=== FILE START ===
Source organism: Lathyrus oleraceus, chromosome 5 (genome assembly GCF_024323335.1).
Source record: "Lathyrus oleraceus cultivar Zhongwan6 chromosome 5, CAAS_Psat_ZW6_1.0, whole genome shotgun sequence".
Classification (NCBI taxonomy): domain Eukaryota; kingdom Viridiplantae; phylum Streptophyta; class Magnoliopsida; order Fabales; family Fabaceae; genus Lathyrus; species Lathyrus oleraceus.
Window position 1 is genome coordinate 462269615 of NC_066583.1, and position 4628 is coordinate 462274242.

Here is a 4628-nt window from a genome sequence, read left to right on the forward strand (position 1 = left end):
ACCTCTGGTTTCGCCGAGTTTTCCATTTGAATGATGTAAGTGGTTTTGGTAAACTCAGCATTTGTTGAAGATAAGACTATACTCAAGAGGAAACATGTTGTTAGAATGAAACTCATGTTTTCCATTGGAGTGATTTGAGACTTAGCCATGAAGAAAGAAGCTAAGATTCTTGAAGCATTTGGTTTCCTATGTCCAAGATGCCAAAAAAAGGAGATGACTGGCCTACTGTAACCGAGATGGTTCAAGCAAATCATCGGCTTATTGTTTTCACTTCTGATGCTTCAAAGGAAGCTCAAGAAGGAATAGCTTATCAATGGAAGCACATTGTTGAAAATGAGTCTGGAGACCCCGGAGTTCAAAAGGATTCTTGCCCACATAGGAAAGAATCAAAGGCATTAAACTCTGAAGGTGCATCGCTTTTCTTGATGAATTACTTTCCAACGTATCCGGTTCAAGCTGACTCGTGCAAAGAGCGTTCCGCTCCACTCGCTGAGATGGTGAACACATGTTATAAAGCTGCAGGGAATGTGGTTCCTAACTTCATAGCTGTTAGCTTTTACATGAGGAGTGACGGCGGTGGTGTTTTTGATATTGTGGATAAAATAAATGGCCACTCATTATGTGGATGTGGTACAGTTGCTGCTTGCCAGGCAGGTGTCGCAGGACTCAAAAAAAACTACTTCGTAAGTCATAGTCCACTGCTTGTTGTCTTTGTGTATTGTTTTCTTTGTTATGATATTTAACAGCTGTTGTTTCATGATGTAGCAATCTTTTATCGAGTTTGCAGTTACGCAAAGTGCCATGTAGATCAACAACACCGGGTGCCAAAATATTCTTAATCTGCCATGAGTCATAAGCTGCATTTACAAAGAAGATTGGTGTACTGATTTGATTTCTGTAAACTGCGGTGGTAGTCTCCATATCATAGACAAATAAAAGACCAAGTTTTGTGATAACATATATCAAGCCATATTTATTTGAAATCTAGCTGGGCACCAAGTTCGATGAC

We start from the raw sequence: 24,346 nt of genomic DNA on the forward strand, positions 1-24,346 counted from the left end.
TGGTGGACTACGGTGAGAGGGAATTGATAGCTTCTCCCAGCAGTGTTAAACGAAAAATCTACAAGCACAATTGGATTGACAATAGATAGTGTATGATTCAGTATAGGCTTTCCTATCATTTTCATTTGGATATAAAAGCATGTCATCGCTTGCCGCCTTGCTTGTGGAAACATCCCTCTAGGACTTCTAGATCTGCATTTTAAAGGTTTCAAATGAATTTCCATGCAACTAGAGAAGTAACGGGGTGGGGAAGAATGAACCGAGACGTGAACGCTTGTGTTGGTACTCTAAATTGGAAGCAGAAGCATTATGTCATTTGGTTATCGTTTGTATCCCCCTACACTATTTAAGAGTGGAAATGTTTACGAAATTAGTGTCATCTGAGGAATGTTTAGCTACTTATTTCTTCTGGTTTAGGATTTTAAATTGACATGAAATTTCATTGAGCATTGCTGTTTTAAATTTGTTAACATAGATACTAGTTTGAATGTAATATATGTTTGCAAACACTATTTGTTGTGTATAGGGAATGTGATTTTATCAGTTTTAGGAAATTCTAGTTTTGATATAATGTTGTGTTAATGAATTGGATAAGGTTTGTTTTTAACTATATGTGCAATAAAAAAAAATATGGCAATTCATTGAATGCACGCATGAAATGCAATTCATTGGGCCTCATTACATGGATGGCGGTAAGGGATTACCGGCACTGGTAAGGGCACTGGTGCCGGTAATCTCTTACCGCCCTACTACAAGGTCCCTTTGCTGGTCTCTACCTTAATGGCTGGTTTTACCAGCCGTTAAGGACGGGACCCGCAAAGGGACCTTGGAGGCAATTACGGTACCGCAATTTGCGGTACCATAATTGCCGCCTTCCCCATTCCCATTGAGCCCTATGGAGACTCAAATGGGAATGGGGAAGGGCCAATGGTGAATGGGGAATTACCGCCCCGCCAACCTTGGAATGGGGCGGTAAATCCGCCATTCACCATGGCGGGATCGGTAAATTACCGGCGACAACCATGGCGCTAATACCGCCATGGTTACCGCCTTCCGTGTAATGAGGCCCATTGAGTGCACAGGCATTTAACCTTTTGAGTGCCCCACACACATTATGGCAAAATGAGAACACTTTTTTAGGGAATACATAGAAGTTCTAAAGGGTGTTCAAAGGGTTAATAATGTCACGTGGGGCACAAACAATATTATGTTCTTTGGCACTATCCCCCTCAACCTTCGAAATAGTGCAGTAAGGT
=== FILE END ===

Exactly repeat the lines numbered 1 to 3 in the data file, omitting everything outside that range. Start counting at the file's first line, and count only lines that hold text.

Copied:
Source organism: Lathyrus oleraceus, chromosome 5 (genome assembly GCF_024323335.1).
Source record: "Lathyrus oleraceus cultivar Zhongwan6 chromosome 5, CAAS_Psat_ZW6_1.0, whole genome shotgun sequence".
Classification (NCBI taxonomy): domain Eukaryota; kingdom Viridiplantae; phylum Streptophyta; class Magnoliopsida; order Fabales; family Fabaceae; genus Lathyrus; species Lathyrus oleraceus.